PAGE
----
Chancellorʼs Mansion House speech 2019

In the Chancellorʼs 2019 Mansion House dinner speech, delivered on 20 June 2019, Philip Hammond announced a review of the UK regulatory framework and payments landscape in 2019. Among other things, Mr Hammond announced:

  • a review of the payments landscape, bringing together policymakers and regulators to make sure that regulation and infrastructure keeps pace with new payments models;
  • the government's intention to launch a major, long-term review into the future of the UKʼs regulatory framework. The aims of the review will include supporting innovation and protecting consumers; and
  • HM Treasury will work with the FCA to build on the open banking initiative and give small businesses, as well as consumers, power over all of their financial data.

The first phase of the review will involve improving co-ordination between regulatory authorities, starting with a summit of all the relevant regulators in a few weeks. Following this, HM Treasury will publish a call for evidence.

John Glen delivers speech at the CityUKʼs annual conference

HM Treasury has published a speech given by John Glen, Economic Secretary to HM Treasury, in which he highlights a number of key issues for the financial services sector. Mr Glen speaks about being the longest serving Economic Secretary since 2010, the successes he has seen the City achieve in that time, and what more can be done to ensure London remains a global financial hub.

In particular, Mr Glen states that the government needs to listen to the City, end Brexit-related uncertainty, maintain the Cityʼs place at the centre of the global financial system, and learn the lessons of the financial crash. In turn, the City must also recognise the governmentʼs broader obligations to society. There also needs to be a focus on financial inclusion and skills and talent.

Mini-bonds: HMT review update

HM Treasury has published a letter from John Glen, Economic Secretary to the Treasury, to Nicky Morgan, House of Commons Treasury Select Committee Chair, providing an update on its review of policy on non-transferable debt securities issued by companies to consumers ("mini-bonds"), which forms part of the governmentʼs response to the failure of London Capital & Finance (LCF). The letter provides more details on the scope of the review.

Financial Conduct Authority

FCA Perimeter report 2018/19

The Financial Conduct Authority (FCA) has published its first FCA annual perimeter report. The regulatory perimeter determines which firms require authorisation and what level of protection consumers can expect for the financial services and products that they purchase.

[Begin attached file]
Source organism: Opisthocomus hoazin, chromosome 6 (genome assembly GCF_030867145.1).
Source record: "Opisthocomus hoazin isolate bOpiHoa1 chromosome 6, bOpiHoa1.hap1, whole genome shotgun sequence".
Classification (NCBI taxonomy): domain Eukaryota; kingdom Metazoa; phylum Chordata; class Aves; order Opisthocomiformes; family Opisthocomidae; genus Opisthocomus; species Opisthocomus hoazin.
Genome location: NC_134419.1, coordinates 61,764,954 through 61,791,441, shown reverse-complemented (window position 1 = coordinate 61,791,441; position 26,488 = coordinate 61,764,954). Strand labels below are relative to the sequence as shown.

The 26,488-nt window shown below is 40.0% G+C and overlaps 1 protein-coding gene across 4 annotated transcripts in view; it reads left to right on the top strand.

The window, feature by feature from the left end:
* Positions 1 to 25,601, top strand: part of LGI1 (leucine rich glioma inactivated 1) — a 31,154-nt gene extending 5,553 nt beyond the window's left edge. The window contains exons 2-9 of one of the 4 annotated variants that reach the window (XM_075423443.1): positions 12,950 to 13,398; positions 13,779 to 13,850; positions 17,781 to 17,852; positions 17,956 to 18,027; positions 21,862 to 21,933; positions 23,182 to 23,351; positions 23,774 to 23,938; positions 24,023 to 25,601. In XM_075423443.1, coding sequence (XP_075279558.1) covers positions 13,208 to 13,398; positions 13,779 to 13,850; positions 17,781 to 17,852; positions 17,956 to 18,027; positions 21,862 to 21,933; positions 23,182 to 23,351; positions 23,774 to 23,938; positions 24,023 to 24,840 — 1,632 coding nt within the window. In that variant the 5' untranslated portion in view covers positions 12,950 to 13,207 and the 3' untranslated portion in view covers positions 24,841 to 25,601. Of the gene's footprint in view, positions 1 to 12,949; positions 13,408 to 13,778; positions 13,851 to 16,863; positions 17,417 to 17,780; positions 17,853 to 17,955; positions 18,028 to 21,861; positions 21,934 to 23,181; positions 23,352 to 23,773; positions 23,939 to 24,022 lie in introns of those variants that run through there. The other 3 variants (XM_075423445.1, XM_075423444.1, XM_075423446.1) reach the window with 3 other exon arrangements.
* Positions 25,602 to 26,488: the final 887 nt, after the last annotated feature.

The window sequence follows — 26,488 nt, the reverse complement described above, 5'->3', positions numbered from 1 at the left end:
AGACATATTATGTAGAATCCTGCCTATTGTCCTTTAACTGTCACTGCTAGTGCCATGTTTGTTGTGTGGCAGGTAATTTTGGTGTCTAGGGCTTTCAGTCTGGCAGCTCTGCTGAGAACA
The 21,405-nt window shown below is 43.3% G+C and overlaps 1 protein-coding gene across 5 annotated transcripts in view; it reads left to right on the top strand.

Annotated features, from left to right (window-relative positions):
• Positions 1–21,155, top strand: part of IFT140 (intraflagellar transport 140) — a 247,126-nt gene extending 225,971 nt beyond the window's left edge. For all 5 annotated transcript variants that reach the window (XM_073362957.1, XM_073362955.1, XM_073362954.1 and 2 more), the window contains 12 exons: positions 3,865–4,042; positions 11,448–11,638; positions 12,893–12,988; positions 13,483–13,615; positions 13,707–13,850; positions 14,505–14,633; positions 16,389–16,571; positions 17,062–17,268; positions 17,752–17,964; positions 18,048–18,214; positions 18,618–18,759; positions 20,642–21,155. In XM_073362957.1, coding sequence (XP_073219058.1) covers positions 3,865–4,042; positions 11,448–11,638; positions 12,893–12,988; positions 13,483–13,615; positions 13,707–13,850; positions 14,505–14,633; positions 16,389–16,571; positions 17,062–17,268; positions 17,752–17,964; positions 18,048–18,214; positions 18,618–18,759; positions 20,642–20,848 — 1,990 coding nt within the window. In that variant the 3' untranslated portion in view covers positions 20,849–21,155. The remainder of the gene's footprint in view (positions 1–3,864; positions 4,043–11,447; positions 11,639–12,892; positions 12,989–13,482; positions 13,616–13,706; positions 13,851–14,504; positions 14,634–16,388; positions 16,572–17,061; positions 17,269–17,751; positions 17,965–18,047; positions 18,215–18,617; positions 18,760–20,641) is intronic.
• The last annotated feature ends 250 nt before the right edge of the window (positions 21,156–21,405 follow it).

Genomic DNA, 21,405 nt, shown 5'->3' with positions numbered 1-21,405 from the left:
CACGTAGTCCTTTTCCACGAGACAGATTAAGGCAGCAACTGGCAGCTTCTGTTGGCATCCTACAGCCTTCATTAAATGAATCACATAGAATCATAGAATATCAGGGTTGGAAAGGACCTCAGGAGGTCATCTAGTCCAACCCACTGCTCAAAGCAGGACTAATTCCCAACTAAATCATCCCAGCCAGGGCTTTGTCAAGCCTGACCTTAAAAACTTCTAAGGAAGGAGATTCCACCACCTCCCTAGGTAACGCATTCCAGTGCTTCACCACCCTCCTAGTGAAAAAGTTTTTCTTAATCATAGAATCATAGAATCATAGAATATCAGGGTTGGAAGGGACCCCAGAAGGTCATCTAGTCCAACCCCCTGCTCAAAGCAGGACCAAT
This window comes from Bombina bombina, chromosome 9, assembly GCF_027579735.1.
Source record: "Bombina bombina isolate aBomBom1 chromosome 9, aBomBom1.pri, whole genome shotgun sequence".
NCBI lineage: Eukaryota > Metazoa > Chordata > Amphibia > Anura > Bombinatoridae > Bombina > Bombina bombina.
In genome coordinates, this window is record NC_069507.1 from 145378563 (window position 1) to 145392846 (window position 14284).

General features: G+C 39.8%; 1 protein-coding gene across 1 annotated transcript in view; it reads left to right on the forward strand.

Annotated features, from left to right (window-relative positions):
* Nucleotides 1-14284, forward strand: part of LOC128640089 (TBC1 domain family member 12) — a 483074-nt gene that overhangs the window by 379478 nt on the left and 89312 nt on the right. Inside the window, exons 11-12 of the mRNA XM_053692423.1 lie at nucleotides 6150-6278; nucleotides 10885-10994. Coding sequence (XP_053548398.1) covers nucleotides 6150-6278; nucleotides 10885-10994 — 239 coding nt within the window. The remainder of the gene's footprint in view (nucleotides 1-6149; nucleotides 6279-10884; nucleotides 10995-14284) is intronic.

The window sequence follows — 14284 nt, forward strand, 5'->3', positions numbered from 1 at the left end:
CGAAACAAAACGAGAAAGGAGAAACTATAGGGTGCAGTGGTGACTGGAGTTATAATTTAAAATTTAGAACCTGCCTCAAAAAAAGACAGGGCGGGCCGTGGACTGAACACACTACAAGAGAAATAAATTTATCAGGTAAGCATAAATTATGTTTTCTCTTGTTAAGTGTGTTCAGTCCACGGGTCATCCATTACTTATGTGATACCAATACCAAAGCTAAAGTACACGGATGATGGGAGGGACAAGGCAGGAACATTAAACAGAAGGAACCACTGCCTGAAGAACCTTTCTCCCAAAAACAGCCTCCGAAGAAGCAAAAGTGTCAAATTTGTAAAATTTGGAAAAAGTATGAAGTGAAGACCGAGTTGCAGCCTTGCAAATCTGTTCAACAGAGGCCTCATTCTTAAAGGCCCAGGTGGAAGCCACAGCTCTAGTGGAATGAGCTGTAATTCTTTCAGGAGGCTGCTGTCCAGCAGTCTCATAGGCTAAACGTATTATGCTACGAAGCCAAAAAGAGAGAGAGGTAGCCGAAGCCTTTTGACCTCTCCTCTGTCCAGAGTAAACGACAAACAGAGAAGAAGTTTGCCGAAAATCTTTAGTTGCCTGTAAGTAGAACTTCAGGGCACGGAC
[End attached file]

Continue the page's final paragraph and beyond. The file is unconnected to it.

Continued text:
In the report, which will be published yearly, the FCA sets out:

  • what the FCA does and does not regulate;
  • what challenges the perimeter presents and the actions the FCA is taking to overcome them;
  • what this means for consumers; and
  • whether there are any issues with the perimeter which might require legislative or other changes.

The main challenges identified in the report fall under the following heads:

  • consumer confusion over how they are protected;
  • firm activity outside the perimeter affecting the FCA's public interest objectives; and
  • swiftly evolving markets and business models.

Announcing the report, Andrew Bailey, Chief Executive of the FCA, said:

" is clear that the boundary between what we do and do not regulate is complex. It is not set out in a single piece of legislation, but is an amalgamation of UK and EU legislation that has developed over time. We regulate different activities for different purposes, with different powers and tools. We may have an opportunity to create a simpler approach post-Brexit. This year we have started to consider the future of regulation to help determine the UK financial services framework after Brexit. The perimeter is a critical part of that work and I hope this report informs the important discussions ahead."

FCA CP19/21: Proxy Advisors (Shareholdersʼ Rights) Regulation implementation

The FCA has published a consultation, CP19/21, on changes to the Decision Making and Penalties Manual (DEPP) and the Enforcement Guide (EG) on its new responsibilities over proxy advisors.

The revised Shareholders Rights Directive (SRD II) sets out to strengthen the position of shareholders and to ensure that decisions are made for the long-term stability of a company. It sets out new transparency obligations on proxy advisors. The Proxy Advisor (Shareholderʼs Rights) Regulations 2019 implement that part of the SRD II which relates to proxy advisors. The Regulations aim to encourage greater transparency in the way in which they carry out their work and provide proxy advisor services.

The FCA is designated as the competent authority over proxy advisors and proposes to apply its existing enforcement processes where it investigates and takes action under the Regulations.

The consultation closes on 26 July 2019.

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